The Value of Trusting Remote Workers

Trusting Remote Workers

Americans tend to enjoy their jobs more when they are free from pressure. As more companies cater to the comfortability of remote workers, Americans are increasing their engagement with the style of work. In 2019, 1 in 10 Americans worked from home at least one time each week; however, the pandemic has caused those numbers to spike. Resulting from this, it has been found that remote work has a fleet of benefits for both employers, employees, the environment, and the economy. Furthermore, it has been found that the most valuable outcomes of remote work are discovered when employees feel trusted. In other words, with an emphasis on trust, remote teams are destined to thrive and survive.

 

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The Psychology Of Trusting Remote Workers

However, over half of business owners feel their business’ growth is endangered by a lack of internal trust. Still, there are ways to boost low morale. For example, by encouraging self-direction, allowing room for workers to succeed in their position, and being transparent about the job at hand. It’s important for employees to have clear direction and for leaders to provide the resources workers need to complete their tasks. Not only does this help business, but it helps the employee’s wellbeing.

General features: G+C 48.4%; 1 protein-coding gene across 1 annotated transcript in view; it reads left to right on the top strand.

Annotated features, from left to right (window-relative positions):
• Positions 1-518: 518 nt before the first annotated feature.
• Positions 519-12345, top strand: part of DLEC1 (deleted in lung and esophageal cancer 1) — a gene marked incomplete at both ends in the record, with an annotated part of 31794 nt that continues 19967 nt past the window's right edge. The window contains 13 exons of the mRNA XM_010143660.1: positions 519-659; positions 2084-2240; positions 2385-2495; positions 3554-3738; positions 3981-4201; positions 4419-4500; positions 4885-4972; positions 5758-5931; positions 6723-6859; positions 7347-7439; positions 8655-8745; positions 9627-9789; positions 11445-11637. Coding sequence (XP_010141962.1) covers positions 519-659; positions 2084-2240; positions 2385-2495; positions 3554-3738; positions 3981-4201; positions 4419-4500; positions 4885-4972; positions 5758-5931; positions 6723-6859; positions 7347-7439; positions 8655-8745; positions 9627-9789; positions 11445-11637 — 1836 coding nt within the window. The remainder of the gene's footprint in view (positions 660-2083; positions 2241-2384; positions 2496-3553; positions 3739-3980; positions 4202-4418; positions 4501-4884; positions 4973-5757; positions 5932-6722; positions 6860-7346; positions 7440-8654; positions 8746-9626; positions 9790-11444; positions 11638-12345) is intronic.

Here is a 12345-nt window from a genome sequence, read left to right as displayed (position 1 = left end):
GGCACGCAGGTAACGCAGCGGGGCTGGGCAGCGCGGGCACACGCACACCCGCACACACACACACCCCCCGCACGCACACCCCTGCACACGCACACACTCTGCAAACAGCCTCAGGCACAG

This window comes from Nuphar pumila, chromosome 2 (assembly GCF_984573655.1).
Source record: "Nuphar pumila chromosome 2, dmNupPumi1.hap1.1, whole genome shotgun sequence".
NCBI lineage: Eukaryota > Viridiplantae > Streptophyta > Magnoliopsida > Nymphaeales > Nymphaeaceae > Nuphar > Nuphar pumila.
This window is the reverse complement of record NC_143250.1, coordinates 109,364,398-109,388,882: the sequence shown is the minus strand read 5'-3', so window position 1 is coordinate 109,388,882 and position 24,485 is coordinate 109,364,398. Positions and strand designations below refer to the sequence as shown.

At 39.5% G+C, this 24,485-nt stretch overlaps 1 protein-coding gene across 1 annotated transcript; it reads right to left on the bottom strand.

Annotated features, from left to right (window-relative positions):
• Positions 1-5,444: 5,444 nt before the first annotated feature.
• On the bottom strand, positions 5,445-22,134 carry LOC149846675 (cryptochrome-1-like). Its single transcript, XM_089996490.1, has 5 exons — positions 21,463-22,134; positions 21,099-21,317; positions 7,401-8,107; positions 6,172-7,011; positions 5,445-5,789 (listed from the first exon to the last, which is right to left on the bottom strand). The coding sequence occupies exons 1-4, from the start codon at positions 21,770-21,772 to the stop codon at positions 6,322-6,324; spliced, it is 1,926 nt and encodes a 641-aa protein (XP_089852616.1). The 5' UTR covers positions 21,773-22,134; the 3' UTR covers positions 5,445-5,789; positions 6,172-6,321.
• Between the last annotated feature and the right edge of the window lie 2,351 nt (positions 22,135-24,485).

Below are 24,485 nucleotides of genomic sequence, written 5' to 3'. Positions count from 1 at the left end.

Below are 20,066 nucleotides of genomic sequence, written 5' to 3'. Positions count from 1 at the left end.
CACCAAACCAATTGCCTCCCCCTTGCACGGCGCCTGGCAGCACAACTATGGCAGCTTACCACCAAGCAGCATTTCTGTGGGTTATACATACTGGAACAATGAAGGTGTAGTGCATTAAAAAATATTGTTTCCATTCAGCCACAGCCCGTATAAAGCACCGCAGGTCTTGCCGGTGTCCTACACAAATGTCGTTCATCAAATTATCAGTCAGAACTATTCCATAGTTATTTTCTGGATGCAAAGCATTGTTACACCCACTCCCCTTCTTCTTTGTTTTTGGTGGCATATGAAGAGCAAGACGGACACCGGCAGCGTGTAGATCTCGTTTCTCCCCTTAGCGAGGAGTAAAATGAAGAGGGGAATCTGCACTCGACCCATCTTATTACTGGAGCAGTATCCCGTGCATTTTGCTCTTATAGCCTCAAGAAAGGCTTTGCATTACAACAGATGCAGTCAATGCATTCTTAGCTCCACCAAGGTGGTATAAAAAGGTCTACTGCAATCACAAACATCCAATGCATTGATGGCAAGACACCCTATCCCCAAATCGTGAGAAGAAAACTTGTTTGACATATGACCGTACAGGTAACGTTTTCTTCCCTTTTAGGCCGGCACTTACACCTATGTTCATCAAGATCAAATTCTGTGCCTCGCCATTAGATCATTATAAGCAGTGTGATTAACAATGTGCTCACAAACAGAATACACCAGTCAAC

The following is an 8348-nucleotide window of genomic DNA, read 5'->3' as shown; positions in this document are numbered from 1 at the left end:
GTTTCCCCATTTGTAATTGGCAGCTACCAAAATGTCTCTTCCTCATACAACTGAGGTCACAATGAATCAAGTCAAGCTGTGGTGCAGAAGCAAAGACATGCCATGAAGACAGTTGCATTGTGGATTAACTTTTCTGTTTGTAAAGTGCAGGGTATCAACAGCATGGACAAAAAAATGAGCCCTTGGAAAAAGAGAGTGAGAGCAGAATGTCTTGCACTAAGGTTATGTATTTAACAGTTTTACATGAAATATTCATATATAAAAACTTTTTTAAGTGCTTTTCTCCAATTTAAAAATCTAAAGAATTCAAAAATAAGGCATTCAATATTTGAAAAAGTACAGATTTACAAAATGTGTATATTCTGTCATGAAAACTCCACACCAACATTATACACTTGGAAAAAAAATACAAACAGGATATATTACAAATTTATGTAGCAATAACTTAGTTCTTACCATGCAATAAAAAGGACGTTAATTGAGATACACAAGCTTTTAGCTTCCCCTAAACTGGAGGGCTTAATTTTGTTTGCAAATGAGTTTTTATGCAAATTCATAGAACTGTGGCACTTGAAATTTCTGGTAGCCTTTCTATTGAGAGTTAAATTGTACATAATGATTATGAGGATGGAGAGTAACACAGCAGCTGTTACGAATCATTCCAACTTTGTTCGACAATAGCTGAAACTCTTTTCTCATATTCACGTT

Numerically speaking, employees working for organizations that value trust feel 106% more energy at work, 76% more engaged in their tasks, 74% lower stress levels, 40% less likely to experience burnout, and 29% higher overall life satisfaction. Additionally, almost half of workers would give up a 20% raise for great control over how they work, and 76% report their best work days are when they make progress on their goals. Employees also appreciate clarity in their work environment. A 2015 study found that workplace engagement improved with daily communication from team leaders.

A Better Work-Life Balance

Still, there are many other reasons employees and business leaders feel remote work provides greater outcomes than traditional office work. When workers compared remote work to traditional settings, 91% experienced a better work-life balance, 78% felt less stressed, and 79% boosted their productivity. On the other hand, remote work makes an employer’s workplace more desirable. 77% would be more likely to accept a position if it offered the ability to at least intermittently work from home.

Since the coronavirus outbreak, more people than ever are working from home, so it’s extremely crucial to perfect the virtual dynamic. In fact, 67% of employers are now actively ensuring that jobs previously in-office can be done from home. Americans are ready for the future of work. Continue reading for more tips on the psychology of trusting remote workers.

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